“He simply concluded at the outset that there was no case to investigate,” the arbitrator wrote.

The arbitrator ordered that a new investigation be done, this time with the investigator being appointed by the SDRCC.

“As hard as it was to walk away from Team Canada, I also somewhat felt let down by an organization and by the leadership which was supposed to provide a safe environment for me to do my job. And they weren't, and I couldn't take responsibility for that,” Humphries said. “It's not my fault that they let me down, and I needed to do what was best for me.”

Citing her unique circumstances, Humphries appealed to the International Olympic Committee and asked that she be allowed to compete for the U.S. or even as a neutral athlete at the Beijing Olympics. She hoped the IOC would be supportive, if for no other reason than to send the message that athletes are not powerless, and training for and competing at the Olympics should not come at the expense of anyone’s well-being.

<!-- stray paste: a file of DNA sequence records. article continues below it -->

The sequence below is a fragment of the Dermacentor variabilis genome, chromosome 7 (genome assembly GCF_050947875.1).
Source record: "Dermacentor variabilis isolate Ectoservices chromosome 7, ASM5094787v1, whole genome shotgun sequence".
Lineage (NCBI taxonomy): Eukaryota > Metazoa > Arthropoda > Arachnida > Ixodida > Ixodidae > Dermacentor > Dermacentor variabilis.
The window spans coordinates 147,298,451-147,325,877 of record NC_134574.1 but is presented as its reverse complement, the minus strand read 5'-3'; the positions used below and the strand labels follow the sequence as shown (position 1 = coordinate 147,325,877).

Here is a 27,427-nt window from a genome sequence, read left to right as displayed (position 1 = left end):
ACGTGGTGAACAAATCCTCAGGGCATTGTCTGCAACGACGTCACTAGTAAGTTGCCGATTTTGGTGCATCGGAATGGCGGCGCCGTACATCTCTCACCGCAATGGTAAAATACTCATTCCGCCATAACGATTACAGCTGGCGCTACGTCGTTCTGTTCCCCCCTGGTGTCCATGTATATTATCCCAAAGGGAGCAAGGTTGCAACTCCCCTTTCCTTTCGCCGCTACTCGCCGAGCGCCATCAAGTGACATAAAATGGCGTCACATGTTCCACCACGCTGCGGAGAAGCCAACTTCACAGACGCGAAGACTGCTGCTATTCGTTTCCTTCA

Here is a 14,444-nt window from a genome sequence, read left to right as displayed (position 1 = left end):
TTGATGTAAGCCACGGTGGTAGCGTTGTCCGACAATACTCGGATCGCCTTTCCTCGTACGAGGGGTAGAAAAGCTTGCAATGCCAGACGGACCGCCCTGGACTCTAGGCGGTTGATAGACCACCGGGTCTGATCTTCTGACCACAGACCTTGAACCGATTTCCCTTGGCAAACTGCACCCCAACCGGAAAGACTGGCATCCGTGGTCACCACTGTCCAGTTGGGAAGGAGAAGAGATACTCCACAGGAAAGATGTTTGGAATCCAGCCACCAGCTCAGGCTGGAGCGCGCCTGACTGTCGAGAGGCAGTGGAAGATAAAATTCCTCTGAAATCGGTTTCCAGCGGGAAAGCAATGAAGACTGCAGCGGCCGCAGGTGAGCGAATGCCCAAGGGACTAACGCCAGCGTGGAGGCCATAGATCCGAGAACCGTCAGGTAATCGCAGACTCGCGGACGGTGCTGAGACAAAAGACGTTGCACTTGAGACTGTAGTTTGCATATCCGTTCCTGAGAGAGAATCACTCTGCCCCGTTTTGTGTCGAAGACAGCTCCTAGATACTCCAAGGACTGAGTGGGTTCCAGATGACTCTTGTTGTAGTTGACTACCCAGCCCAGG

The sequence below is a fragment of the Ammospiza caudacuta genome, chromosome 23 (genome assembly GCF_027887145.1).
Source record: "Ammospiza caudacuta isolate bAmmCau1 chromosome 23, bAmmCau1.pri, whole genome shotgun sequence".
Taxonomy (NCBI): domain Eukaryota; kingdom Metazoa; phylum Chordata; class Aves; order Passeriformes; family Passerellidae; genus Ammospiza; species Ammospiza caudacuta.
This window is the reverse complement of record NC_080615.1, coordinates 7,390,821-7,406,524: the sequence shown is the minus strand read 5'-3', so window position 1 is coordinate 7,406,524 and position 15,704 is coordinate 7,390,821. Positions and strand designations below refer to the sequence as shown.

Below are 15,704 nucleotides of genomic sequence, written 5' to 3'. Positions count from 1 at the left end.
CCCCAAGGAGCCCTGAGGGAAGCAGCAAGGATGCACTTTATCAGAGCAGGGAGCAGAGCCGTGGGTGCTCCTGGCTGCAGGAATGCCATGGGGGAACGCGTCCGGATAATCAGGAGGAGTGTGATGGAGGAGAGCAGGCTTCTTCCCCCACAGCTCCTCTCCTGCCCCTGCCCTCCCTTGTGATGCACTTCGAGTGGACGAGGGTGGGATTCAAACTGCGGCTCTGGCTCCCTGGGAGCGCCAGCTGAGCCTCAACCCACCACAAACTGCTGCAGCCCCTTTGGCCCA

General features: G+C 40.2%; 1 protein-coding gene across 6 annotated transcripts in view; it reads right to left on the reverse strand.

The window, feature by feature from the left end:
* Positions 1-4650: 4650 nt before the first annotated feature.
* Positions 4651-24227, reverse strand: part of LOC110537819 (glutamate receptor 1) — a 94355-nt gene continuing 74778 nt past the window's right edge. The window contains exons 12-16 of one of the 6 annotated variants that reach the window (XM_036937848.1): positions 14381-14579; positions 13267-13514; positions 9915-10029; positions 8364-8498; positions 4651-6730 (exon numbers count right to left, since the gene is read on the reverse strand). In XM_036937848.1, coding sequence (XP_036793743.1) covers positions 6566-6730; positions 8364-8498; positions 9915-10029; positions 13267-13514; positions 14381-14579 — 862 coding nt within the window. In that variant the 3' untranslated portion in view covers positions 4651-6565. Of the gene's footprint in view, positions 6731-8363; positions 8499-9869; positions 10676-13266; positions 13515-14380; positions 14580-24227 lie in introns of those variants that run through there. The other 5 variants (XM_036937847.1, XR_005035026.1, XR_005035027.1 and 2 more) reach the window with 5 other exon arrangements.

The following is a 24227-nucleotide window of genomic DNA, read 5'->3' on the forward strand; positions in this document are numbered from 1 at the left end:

But the IOC said no.

So Humphries waits, hoping she’ll be granted U.S. citizenship in time for Beijing. She is realistic about her chances, but at the same time optimistic enough that she has already begun thinking of what tattoo she’ll get to celebrate representing her adopted country at the Olympics.

And no matter what the outcome is, Humphries has no regrets.

“I wouldn't change anything. I wouldn't not have done what I did,” she said. “I needed to say something, I needed to stand up. I was no longer safe in my environment. And I needed to remind myself because the people that were in power to keep me safe were not doing their jobs.

“I was willing to give up an Olympics in order to be safe, but I don't think athletes should have to make that choice,” she added. “And I really hope my story does create some change in regards to that.”

This article originally appeared on USA TODAY: Bobsledder Kaillie Humphries wants to compete for US at Beijing Games